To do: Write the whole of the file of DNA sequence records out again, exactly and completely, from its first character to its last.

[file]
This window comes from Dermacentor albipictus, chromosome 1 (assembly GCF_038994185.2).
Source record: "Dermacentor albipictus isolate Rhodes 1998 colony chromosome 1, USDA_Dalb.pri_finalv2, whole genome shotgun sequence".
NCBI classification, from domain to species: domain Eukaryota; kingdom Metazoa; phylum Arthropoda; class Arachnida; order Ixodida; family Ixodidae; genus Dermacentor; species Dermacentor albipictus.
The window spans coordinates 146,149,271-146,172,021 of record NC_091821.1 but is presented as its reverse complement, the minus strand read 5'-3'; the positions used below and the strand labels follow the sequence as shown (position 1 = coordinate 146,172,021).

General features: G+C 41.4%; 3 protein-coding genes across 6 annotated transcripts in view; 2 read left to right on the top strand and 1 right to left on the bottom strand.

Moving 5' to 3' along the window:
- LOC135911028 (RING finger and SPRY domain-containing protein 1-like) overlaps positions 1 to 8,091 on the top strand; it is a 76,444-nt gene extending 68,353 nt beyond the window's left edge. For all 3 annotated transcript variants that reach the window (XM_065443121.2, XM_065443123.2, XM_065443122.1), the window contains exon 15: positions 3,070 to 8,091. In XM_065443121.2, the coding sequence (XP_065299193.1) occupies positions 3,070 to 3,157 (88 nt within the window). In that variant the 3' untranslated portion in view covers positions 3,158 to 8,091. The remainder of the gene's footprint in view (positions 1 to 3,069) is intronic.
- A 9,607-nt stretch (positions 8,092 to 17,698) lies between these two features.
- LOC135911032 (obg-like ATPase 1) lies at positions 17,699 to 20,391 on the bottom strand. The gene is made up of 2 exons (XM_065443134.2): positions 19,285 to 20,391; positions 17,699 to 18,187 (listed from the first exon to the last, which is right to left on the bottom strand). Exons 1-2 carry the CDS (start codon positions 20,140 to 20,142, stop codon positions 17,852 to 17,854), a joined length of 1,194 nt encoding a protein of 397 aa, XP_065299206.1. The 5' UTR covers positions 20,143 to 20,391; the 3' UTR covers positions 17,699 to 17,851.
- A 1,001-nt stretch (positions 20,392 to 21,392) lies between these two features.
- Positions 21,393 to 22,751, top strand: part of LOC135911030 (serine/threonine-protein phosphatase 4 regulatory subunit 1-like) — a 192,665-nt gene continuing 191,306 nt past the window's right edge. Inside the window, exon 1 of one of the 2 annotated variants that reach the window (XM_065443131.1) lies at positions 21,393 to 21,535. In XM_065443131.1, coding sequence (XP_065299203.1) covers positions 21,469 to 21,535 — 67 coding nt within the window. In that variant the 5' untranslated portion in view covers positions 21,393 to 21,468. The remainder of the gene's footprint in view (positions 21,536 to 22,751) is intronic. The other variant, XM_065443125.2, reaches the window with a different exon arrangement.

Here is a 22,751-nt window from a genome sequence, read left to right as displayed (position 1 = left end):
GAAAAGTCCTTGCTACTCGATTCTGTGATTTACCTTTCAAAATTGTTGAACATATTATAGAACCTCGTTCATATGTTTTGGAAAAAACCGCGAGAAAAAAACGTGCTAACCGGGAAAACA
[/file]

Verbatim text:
This window comes from Dermacentor albipictus, chromosome 1 (assembly GCF_038994185.2).
Source record: "Dermacentor albipictus isolate Rhodes 1998 colony chromosome 1, USDA_Dalb.pri_finalv2, whole genome shotgun sequence".
NCBI classification, from domain to species: domain Eukaryota; kingdom Metazoa; phylum Arthropoda; class Arachnida; order Ixodida; family Ixodidae; genus Dermacentor; species Dermacentor albipictus.
The window spans coordinates 146,149,271-146,172,021 of record NC_091821.1 but is presented as its reverse complement, the minus strand read 5'-3'; the positions used below and the strand labels follow the sequence as shown (position 1 = coordinate 146,172,021).

General features: G+C 41.4%; 3 protein-coding genes across 6 annotated transcripts in view; 2 read left to right on the top strand and 1 right to left on the bottom strand.

Moving 5' to 3' along the window:
- LOC135911028 (RING finger and SPRY domain-containing protein 1-like) overlaps positions 1 to 8,091 on the top strand; it is a 76,444-nt gene extending 68,353 nt beyond the window's left edge. For all 3 annotated transcript variants that reach the window (XM_065443121.2, XM_065443123.2, XM_065443122.1), the window contains exon 15: positions 3,070 to 8,091. In XM_065443121.2, the coding sequence (XP_065299193.1) occupies positions 3,070 to 3,157 (88 nt within the window). In that variant the 3' untranslated portion in view covers positions 3,158 to 8,091. The remainder of the gene's footprint in view (positions 1 to 3,069) is intronic.
- A 9,607-nt stretch (positions 8,092 to 17,698) lies between these two features.
- LOC135911032 (obg-like ATPase 1) lies at positions 17,699 to 20,391 on the bottom strand. The gene is made up of 2 exons (XM_065443134.2): positions 19,285 to 20,391; positions 17,699 to 18,187 (listed from the first exon to the last, which is right to left on the bottom strand). Exons 1-2 carry the CDS (start codon positions 20,140 to 20,142, stop codon positions 17,852 to 17,854), a joined length of 1,194 nt encoding a protein of 397 aa, XP_065299206.1. The 5' UTR covers positions 20,143 to 20,391; the 3' UTR covers positions 17,699 to 17,851.
- A 1,001-nt stretch (positions 20,392 to 21,392) lies between these two features.
- Positions 21,393 to 22,751, top strand: part of LOC135911030 (serine/threonine-protein phosphatase 4 regulatory subunit 1-like) — a 192,665-nt gene continuing 191,306 nt past the window's right edge. Inside the window, exon 1 of one of the 2 annotated variants that reach the window (XM_065443131.1) lies at positions 21,393 to 21,535. In XM_065443131.1, coding sequence (XP_065299203.1) covers positions 21,469 to 21,535 — 67 coding nt within the window. In that variant the 5' untranslated portion in view covers positions 21,393 to 21,468. The remainder of the gene's footprint in view (positions 21,536 to 22,751) is intronic. The other variant, XM_065443125.2, reaches the window with a different exon arrangement.

Here is a 22,751-nt window from a genome sequence, read left to right as displayed (position 1 = left end):
GAAAAGTCCTTGCTACTCGATTCTGTGATTTACCTTTCAAAATTGTTGAACATATTATAGAACCTCGTTCATATGTTTTGGAAAAAACCGCGAGAAAAAAACGTGCTAACCGGGAAAACA